But few realize there was a fourth Vision skateboarder there in the video as well. At 2:47 in the video, you see Kele air on the opposite side of the ramp, and there's another attractive woman there in black shorts and a white top. That's Miki Keller, one of the few women on earth at the time who actually could skate a mini-ramp well. Miki was a serious snowboarder then, and was the Sims Snowboard team manager. Unfortunately, Miki's skating got left on the proverbial "cutting room floor." That's a bummer. But her skating made the lead actress look lame, which is probably why.
Miki was not only a pioneer in snowboarding, but she later got into women's motocross and built that into a legit sport. I was always to shy to ask Miki out when I worked with her. My loss.
Anyhow, at one point while the crew was setting up the next shot. Tom Petty was pushing his daughter on the camera dolly. That's a contraption on a little set of railroad tracks, where a film camera is mounted and a crew person pushes the dolly along as they shoot. So from maybe ten or fifteen feet away, I pointed my camera at Tom and his daughter. He saw me shooting, and he had no idea who the hell I was, or where the footage would end up. But he didn't get mad or flip out. He said, kind of sarcastically, "We want royalties on that video," and then cracked a smile. I got the message, and turned the camera off and nodded. He nodded back, and went back to talking to his daughter.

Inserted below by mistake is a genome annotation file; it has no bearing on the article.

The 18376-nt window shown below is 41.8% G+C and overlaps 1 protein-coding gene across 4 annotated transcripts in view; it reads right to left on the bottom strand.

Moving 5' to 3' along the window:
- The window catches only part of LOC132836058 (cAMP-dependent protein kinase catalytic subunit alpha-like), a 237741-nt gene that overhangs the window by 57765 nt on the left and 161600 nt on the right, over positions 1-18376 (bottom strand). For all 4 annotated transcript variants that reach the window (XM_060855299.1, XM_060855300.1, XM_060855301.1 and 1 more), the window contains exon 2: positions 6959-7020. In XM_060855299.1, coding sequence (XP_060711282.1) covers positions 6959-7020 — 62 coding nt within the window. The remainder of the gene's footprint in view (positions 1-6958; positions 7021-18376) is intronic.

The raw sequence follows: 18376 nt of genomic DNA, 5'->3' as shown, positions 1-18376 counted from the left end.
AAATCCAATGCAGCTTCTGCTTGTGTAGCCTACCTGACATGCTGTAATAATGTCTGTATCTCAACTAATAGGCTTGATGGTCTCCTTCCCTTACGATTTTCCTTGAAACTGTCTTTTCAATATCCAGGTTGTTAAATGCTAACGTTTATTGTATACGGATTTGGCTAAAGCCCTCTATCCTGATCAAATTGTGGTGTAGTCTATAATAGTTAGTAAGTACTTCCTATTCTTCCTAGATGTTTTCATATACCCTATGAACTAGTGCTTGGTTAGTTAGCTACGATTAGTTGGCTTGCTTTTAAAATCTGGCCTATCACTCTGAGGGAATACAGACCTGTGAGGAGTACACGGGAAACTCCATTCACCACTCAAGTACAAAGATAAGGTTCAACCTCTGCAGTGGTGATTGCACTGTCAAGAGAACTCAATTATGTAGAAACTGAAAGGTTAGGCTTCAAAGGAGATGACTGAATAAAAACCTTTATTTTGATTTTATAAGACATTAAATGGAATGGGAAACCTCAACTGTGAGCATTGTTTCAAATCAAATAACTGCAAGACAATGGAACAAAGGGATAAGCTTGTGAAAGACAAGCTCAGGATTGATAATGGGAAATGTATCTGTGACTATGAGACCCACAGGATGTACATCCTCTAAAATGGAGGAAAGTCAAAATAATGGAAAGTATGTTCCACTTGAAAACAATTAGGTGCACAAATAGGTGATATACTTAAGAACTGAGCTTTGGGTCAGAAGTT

I later worked on a bunch of TV shows, and I've seen stars throw fits and be complete assholes at times. But Tom Petty was cool as could be. When I invaded his personal time with his daughter, he politely got me to chill out and give them their moment to just hang out without being taped.
I ended up giving Eric and Kele rides home after the shoot, and then drove the van home, since it was after work hours. It was a great day of getting paid to hang out, seeing what a "real" film shoot was like, and eating way too much free food.
The video came out soon after, and went into major rotation on MTV. I still think the director was a dork. But I can't really picture any other video for that song now. Skateboarding snuck into TV screens around the world in a weird way, and I started listening to a lot more Tom Petty music after that. The thing I like best about his music is that his songs are timeless. They don't just sound like a particular era or genre. Tom Petty and the Heartbreakers put out great songs over about 40 years or so. Everyone has to die sometime, and it's a shame to see Tom Petty leave this world at only 66 years old. But he left us all a great treasure of music that will live on. And in my case, it's nice to have met someone who was not only an incredibly prolific and talented musician, but a damn cool guy as well.
Join the jam circle in the afterlife, Tom, there's a lot of great talent there that we all miss.